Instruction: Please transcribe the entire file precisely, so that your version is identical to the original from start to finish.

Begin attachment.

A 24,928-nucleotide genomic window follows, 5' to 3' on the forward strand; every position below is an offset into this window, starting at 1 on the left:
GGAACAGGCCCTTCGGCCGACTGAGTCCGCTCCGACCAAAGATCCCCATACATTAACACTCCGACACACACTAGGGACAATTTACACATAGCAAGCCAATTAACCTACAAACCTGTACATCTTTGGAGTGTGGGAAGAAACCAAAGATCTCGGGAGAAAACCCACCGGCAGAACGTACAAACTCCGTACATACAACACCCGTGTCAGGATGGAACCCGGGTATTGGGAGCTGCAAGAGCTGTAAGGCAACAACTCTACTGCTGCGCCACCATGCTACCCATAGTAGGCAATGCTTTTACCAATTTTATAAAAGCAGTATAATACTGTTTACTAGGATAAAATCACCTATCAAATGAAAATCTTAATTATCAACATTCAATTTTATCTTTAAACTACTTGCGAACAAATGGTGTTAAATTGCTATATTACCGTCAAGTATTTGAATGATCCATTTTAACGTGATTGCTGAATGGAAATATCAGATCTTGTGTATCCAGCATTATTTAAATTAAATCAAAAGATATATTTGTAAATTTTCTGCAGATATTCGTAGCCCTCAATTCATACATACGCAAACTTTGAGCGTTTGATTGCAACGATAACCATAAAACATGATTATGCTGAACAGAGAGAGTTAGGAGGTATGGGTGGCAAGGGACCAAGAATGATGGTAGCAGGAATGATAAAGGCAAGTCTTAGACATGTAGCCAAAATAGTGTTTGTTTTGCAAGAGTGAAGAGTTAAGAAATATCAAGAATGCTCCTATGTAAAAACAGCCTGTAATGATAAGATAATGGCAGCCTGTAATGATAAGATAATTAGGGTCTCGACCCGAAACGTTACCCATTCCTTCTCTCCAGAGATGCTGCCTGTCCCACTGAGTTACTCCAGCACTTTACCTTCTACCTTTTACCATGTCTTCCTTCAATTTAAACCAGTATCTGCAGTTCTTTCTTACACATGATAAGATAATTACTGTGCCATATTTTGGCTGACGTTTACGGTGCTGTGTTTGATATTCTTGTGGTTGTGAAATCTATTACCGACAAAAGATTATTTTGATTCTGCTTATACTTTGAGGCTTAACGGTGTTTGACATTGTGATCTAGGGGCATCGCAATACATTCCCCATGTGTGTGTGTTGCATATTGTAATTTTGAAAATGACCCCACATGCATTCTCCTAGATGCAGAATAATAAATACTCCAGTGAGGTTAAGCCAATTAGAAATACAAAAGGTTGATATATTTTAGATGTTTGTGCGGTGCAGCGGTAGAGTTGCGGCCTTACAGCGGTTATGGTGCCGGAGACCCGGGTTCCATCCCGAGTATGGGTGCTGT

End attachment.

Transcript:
A 24,928-nucleotide genomic window follows, 5' to 3' on the forward strand; every position below is an offset into this window, starting at 1 on the left:
GGAACAGGCCCTTCGGCCGACTGAGTCCGCTCCGACCAAAGATCCCCATACATTAACACTCCGACACACACTAGGGACAATTTACACATAGCAAGCCAATTAACCTACAAACCTGTACATCTTTGGAGTGTGGGAAGAAACCAAAGATCTCGGGAGAAAACCCACCGGCAGAACGTACAAACTCCGTACATACAACACCCGTGTCAGGATGGAACCCGGGTATTGGGAGCTGCAAGAGCTGTAAGGCAACAACTCTACTGCTGCGCCACCATGCTACCCATAGTAGGCAATGCTTTTACCAATTTTATAAAAGCAGTATAATACTGTTTACTAGGATAAAATCACCTATCAAATGAAAATCTTAATTATCAACATTCAATTTTATCTTTAAACTACTTGCGAACAAATGGTGTTAAATTGCTATATTACCGTCAAGTATTTGAATGATCCATTTTAACGTGATTGCTGAATGGAAATATCAGATCTTGTGTATCCAGCATTATTTAAATTAAATCAAAAGATATATTTGTAAATTTTCTGCAGATATTCGTAGCCCTCAATTCATACATACGCAAACTTTGAGCGTTTGATTGCAACGATAACCATAAAACATGATTATGCTGAACAGAGAGAGTTAGGAGGTATGGGTGGCAAGGGACCAAGAATGATGGTAGCAGGAATGATAAAGGCAAGTCTTAGACATGTAGCCAAAATAGTGTTTGTTTTGCAAGAGTGAAGAGTTAAGAAATATCAAGAATGCTCCTATGTAAAAACAGCCTGTAATGATAAGATAATGGCAGCCTGTAATGATAAGATAATTAGGGTCTCGACCCGAAACGTTACCCATTCCTTCTCTCCAGAGATGCTGCCTGTCCCACTGAGTTACTCCAGCACTTTACCTTCTACCTTTTACCATGTCTTCCTTCAATTTAAACCAGTATCTGCAGTTCTTTCTTACACATGATAAGATAATTACTGTGCCATATTTTGGCTGACGTTTACGGTGCTGTGTTTGATATTCTTGTGGTTGTGAAATCTATTACCGACAAAAGATTATTTTGATTCTGCTTATACTTTGAGGCTTAACGGTGTTTGACATTGTGATCTAGGGGCATCGCAATACATTCCCCATGTGTGTGTGTTGCATATTGTAATTTTGAAAATGACCCCACATGCATTCTCCTAGATGCAGAATAATAAATACTCCAGTGAGGTTAAGCCAATTAGAAATACAAAAGGTTGATATATTTTAGATGTTTGTGCGGTGCAGCGGTAGAGTTGCGGCCTTACAGCGGTTATGGTGCCGGAGACCCGGGTTCCATCCCGAGTATGGGTGCTGT